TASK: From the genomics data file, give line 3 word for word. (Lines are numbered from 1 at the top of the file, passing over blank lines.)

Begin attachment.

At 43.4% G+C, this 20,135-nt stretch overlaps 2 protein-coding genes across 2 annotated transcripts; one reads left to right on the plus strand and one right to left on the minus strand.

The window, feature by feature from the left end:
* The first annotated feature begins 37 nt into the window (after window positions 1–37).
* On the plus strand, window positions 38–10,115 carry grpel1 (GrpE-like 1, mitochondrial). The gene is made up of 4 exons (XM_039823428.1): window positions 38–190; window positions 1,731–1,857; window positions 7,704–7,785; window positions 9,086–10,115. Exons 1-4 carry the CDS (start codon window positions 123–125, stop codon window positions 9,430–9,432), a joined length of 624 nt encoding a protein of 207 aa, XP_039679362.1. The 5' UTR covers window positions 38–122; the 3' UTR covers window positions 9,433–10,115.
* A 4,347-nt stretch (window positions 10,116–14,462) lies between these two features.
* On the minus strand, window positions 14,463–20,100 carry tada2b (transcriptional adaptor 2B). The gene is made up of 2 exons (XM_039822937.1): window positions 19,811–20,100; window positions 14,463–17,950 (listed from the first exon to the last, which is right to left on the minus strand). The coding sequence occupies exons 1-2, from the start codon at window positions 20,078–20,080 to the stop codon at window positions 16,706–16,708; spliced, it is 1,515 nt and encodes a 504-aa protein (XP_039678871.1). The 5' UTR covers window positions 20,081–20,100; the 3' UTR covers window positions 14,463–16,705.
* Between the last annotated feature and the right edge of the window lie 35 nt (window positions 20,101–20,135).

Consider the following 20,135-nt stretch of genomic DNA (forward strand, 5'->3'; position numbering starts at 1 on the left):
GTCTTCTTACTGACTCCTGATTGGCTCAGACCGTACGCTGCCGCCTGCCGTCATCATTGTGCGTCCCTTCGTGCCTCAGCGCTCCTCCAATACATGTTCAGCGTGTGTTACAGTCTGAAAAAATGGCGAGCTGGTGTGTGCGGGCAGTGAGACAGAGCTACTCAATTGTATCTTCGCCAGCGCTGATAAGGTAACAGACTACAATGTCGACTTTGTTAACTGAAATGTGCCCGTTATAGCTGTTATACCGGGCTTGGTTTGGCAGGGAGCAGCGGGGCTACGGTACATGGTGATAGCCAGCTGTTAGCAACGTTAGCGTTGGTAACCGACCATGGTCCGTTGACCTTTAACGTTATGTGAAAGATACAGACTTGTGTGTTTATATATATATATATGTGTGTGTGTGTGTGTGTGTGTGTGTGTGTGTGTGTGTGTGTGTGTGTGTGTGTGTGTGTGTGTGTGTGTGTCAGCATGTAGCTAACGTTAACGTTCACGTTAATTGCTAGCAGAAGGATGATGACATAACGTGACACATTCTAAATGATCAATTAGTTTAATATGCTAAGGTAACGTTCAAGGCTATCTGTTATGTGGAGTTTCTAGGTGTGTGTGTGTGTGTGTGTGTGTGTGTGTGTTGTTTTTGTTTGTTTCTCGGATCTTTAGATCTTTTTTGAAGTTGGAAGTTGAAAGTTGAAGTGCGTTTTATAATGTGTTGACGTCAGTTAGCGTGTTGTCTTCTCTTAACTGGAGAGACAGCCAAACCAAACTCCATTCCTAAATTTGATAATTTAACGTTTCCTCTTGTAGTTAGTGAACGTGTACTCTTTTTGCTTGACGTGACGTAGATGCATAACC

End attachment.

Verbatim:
* The first annotated feature begins 37 nt into the window (after window positions 1–37).